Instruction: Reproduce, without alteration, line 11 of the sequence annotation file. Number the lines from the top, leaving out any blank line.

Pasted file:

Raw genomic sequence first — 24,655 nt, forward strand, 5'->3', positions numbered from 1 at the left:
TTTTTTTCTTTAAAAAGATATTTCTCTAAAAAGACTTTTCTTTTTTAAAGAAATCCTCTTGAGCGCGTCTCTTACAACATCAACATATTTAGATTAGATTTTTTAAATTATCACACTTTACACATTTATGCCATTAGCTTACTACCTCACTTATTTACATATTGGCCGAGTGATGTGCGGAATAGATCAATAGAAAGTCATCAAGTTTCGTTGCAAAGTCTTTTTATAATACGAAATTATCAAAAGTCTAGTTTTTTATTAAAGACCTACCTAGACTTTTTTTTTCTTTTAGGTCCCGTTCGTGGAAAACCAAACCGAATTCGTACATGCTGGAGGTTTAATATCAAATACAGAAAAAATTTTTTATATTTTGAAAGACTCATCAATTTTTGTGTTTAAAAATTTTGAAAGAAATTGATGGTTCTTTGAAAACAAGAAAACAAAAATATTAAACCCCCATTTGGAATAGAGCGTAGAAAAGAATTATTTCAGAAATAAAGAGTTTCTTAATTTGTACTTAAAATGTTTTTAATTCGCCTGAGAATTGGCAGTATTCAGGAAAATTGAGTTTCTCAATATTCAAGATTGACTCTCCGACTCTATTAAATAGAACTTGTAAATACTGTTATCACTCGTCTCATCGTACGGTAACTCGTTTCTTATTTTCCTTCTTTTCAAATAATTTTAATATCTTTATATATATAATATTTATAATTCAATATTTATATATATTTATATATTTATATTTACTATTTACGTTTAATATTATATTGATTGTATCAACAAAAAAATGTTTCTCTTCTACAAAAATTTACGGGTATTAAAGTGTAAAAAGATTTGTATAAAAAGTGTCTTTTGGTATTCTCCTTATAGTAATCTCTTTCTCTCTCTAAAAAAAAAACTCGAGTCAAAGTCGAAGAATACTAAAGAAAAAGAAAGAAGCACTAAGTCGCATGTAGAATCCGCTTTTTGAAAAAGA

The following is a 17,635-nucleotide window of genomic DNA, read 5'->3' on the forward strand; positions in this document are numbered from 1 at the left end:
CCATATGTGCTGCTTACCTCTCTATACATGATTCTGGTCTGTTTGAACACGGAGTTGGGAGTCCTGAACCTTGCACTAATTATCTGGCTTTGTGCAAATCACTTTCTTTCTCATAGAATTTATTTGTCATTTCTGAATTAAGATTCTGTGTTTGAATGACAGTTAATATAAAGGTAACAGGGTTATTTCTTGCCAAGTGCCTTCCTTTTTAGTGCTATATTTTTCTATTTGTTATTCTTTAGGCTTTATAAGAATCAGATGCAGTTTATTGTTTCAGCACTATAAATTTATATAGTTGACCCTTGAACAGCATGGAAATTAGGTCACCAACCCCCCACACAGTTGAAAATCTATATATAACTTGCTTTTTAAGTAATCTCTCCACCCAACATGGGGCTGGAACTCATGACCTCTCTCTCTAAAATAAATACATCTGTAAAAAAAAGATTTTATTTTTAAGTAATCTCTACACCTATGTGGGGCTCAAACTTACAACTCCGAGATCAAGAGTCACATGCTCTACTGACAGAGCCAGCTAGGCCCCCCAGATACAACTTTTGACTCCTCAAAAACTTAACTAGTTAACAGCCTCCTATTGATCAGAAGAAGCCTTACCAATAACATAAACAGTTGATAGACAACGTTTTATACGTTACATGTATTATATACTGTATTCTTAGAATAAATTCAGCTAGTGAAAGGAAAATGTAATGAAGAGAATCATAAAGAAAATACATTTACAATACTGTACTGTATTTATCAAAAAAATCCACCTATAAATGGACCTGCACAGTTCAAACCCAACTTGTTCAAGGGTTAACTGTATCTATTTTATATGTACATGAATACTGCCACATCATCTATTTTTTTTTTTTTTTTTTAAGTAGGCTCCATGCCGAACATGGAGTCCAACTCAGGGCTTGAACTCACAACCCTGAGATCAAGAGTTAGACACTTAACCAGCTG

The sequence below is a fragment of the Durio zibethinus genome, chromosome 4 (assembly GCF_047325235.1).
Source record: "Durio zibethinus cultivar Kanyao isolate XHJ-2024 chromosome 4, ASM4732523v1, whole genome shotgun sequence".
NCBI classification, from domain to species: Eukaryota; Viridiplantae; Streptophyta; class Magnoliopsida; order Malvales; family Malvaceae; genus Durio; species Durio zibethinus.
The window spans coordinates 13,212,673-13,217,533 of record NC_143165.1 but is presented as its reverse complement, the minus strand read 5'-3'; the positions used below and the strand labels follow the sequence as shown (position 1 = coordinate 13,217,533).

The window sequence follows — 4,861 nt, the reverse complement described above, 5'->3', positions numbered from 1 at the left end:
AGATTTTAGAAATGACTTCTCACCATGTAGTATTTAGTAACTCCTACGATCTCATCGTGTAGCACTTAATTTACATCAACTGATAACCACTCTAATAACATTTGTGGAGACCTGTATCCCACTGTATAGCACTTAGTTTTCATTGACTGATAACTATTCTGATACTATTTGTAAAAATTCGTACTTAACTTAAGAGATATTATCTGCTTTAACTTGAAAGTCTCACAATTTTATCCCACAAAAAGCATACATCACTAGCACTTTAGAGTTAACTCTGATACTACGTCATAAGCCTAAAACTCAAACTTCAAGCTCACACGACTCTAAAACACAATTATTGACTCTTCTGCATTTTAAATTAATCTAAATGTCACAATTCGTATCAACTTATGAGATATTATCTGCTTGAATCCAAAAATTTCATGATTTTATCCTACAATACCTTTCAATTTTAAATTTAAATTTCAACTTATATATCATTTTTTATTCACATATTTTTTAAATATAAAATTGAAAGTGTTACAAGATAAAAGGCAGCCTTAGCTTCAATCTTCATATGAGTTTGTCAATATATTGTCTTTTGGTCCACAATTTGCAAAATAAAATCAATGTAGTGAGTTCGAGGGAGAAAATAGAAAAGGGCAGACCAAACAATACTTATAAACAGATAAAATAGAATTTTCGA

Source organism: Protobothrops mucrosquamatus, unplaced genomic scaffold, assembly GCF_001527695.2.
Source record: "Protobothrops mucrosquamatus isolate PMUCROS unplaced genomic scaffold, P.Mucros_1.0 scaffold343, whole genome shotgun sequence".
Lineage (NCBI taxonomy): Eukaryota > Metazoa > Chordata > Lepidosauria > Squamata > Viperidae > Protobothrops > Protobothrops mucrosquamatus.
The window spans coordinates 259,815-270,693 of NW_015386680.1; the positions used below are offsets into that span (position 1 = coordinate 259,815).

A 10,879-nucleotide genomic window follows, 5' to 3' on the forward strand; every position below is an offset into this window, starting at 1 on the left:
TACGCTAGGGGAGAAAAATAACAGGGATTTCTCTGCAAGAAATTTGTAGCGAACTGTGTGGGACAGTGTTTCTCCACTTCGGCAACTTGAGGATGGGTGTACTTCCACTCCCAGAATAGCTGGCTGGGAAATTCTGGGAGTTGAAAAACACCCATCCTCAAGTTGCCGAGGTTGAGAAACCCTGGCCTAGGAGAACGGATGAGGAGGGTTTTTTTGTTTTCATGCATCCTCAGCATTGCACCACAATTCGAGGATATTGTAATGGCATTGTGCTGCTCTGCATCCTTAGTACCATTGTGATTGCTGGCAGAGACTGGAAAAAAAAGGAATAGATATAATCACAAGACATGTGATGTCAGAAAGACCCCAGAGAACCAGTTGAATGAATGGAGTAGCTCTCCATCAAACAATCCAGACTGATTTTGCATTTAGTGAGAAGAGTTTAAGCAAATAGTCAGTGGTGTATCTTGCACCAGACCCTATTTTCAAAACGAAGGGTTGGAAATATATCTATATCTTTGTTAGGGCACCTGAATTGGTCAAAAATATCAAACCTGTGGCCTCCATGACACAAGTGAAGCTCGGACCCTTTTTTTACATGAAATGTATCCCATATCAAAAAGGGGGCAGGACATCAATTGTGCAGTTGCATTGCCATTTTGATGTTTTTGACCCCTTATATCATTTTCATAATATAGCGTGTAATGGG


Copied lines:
Source organism: Protobothrops mucrosquamatus, unplaced genomic scaffold, assembly GCF_001527695.2.